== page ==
On Monday evening (September 11, 2017), the Buddhist Sangha of Bucks County was fortunate to have visiting Zen teacher Andre Teasan Halaw practice with us. It was a very engaging and lively discussion.
This is a blog. These opinions or reflections are my own and do not represent those of the Sangha or perhaps anyone else, but I thought it might be worth to share as they resonated with me on a personal level in terms of putting my ongoing practice into perspective. As such, maybe it might do the same, to even a small extent, for you.
On the seemingly “never-ending” journey to become a better person.
It’s interesting. I typically do not mention my practice to anyone that themselves does not have some sort of practice of his/her own. This is not out of embarrassment or even out of fear of sounding “preachy” as I would go out of my way to not express myself that way. It is more out of the concern that those who are not actively practicing themselves might mistake this as some sort of view that I consider myself of a more self actualized stature, which of course, is nonsense.
However, as one learns about the Dharma, it sometimes is difficult, (at least for me), to separate the lesson from a feeling as if I am “less than” or an imposter. Of course it is true that this journey should be one in which meditation and mindfulness helps us be more open and aware but at the risk of beating ourselves up every time we get hooked by an angry thought (let alone a reaction as opposed to a response) this could be a hard goal to live up to. Here is where perspective is healthy.
During our discussion, we spoke a bit about this. Meditation, like other activities I might partake in, are, for me, about trying to be a more authentic (and hopefully) better version of myself but not a completely better or different person.
There are plenty parts of me I wish just were not so. We are, as we learned, a compilation at this very moment of many causes and conditions. To strive for better personhood sounds like a transformation that is unrealistic as opposed to a better version of who we are. Here’s a metaphor I thought of that helps me: I would like to look like George Clooney on his way to the Oscars but that’s not going to happen. I can buy a suit, however, and tailor it to fit me in a way that looks the best on me. I am creating a better (looking) version based on the person I actually am, not one that I wish I was. (But don’t worry, I won’t be buying a suit any time soon.)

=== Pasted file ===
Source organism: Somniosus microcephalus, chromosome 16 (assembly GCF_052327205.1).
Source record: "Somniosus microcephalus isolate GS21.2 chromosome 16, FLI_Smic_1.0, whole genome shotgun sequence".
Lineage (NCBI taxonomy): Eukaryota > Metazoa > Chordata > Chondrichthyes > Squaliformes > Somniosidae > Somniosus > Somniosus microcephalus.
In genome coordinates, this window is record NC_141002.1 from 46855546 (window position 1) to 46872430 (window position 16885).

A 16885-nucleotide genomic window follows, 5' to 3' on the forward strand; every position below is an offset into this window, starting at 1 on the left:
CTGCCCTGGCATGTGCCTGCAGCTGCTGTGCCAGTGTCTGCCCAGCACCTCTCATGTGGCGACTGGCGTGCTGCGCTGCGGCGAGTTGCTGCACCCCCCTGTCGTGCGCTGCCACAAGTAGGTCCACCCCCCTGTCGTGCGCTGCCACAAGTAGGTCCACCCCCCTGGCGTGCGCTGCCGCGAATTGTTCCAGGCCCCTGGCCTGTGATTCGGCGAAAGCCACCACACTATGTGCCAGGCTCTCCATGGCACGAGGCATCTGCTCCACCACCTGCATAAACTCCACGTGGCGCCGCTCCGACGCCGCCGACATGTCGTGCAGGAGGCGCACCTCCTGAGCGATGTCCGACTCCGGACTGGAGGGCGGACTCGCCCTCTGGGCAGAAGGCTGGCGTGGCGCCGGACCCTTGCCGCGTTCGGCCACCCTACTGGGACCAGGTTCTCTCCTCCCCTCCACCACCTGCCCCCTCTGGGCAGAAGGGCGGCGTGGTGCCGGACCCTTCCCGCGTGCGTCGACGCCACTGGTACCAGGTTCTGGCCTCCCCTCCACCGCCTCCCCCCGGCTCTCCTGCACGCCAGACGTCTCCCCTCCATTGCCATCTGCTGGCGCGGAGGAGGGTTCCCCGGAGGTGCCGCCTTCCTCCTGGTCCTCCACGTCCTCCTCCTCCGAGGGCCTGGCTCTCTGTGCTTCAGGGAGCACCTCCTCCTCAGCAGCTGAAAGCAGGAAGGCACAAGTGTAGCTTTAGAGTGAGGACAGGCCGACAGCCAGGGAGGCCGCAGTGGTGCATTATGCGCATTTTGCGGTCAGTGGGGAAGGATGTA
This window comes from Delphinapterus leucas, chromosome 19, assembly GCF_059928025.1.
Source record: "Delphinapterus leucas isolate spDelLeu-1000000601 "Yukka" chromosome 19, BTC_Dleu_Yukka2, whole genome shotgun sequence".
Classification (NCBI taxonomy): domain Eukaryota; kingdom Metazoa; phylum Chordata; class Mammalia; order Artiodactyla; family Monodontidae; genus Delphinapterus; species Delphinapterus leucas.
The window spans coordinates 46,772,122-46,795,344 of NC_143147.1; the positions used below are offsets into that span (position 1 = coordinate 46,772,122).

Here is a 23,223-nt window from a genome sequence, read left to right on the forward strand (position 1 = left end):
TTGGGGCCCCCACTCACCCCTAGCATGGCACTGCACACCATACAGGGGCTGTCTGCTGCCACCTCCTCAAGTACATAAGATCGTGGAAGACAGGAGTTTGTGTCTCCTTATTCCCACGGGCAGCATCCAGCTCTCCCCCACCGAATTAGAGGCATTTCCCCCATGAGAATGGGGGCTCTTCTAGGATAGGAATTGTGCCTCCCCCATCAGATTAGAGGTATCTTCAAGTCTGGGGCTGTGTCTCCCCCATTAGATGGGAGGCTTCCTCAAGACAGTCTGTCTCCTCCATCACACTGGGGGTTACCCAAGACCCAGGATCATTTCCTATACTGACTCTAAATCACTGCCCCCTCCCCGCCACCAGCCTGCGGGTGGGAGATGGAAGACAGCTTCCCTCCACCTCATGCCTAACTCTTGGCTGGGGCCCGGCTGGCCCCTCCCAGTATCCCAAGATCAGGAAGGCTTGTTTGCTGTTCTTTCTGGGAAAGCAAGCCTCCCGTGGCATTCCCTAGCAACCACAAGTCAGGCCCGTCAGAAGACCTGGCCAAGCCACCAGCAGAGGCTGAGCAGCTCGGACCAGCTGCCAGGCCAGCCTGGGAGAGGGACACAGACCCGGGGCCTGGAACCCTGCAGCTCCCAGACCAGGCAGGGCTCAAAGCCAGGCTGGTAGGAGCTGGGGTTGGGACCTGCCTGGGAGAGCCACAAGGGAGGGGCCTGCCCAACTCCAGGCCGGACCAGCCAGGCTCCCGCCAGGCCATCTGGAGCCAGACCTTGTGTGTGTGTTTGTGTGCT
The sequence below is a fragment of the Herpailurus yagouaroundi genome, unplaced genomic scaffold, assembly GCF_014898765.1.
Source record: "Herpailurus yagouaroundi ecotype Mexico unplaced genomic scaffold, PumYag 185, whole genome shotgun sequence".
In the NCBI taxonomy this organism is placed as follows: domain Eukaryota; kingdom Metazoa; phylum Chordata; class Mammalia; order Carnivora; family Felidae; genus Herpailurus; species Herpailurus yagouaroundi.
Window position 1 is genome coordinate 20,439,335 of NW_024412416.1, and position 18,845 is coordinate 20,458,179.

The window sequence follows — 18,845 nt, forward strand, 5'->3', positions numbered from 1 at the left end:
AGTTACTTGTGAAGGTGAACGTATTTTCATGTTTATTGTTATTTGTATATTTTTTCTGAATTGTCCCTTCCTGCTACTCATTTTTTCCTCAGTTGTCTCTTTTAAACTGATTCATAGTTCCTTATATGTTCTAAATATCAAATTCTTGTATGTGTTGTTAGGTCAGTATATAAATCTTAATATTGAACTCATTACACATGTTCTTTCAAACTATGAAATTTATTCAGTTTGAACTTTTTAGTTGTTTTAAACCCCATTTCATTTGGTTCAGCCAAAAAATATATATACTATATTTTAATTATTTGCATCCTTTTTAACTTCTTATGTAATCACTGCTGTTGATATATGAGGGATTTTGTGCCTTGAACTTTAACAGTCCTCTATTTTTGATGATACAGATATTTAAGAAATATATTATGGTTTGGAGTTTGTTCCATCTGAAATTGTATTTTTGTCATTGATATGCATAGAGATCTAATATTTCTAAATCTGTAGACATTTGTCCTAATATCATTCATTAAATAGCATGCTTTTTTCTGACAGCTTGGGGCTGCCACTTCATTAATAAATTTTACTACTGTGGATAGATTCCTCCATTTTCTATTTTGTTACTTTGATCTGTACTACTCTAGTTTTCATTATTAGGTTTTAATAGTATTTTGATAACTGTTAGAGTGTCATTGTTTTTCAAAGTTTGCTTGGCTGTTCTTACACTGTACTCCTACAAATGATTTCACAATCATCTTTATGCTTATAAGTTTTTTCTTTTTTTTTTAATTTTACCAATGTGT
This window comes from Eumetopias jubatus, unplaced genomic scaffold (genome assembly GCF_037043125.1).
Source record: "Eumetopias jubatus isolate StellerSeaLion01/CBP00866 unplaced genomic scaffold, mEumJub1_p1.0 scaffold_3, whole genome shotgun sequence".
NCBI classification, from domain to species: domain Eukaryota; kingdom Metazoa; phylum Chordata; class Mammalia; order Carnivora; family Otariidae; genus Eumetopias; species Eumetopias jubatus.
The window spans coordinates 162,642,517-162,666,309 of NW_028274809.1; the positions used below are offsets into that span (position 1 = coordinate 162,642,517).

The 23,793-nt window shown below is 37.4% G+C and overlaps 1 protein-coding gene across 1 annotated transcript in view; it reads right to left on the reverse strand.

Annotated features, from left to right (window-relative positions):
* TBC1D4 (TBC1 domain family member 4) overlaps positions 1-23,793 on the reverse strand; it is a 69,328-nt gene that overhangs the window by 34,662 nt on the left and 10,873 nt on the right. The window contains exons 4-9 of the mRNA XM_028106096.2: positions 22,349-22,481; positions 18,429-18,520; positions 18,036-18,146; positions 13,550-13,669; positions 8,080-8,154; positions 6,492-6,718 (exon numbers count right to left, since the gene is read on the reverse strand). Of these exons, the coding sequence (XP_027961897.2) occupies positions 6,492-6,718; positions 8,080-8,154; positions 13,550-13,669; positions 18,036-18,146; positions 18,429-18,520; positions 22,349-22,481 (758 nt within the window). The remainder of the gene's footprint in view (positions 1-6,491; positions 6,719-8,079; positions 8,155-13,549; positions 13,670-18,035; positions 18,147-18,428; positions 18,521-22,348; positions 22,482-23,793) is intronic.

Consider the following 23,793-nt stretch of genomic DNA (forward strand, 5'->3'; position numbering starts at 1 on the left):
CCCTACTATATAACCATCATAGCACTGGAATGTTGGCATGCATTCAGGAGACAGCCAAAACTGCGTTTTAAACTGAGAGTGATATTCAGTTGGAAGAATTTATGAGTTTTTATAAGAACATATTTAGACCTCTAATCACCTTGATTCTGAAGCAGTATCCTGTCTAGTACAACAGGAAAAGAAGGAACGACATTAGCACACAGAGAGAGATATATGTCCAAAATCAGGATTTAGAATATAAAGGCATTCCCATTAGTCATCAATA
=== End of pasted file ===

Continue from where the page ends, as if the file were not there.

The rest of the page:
Connection, flow and driving stick shift
Andre Teasan Halaw spoke about this idea of all things being connected, which many of us have heard, read or spoke about before. His example was around hearing crickets and trying to identify the “I” that is doing the hearing. When we are in “flow” such as at a great concert, during a game, playing music or sports, for example, we essentially lose the separation between connecting at that moment and the one who is actually experiencing it.
I really appreciated this as I have, at times, experienced this myself during a great comedy set or music performance. However, for me, the same flow or connection that allows these positive experiences causes undue suffering during more difficult times. In fact, the ability to not separate during a difficult exchange is a challenge. This is when Andre Teasan Halaw explained that our experience is like driving a stick shift car where we shift into the appropriate gear for which the situation calls. So, during a more difficult exchange, it is perfectly ok to establish the distinction between the self and the experience in order to become more of the observer of the feelings occurring, which again, is aligned with meditation.
The Apprentice where only you can say “you’re fired!”
George Price, who is part of our Sangha, had a great comment during our discussion which really resonated with me. He suggested that our meditation practice is much like playing a musical instrument. For a musician to get to the place where he/she is playing the instrument in a way that is seamless – not even thinking about where the fingers get placed on the guitar, for example – takes years of practice. The mechanics of learning to play and then moving toward playing in a way in which it is as much about musicality as it is about technique (if not more) takes commitment, time, patience and practice.
Our meditation practice is no different and for me, this was a notable change in thinking. I am in the apprentice stages of my practice. I am learning to come back to the breath, note thoughts, be mindful even when not in meditation and work toward non-grasping, non-attachment and non-self. I may be in this stage for the rest of my life. However, as I practice, there will likely be more moments where my set point for gratefulness, response versus reaction and general living in the moment is positively moved. This is really all I can hope for without shouting “you’re fired” to myself before my time is up.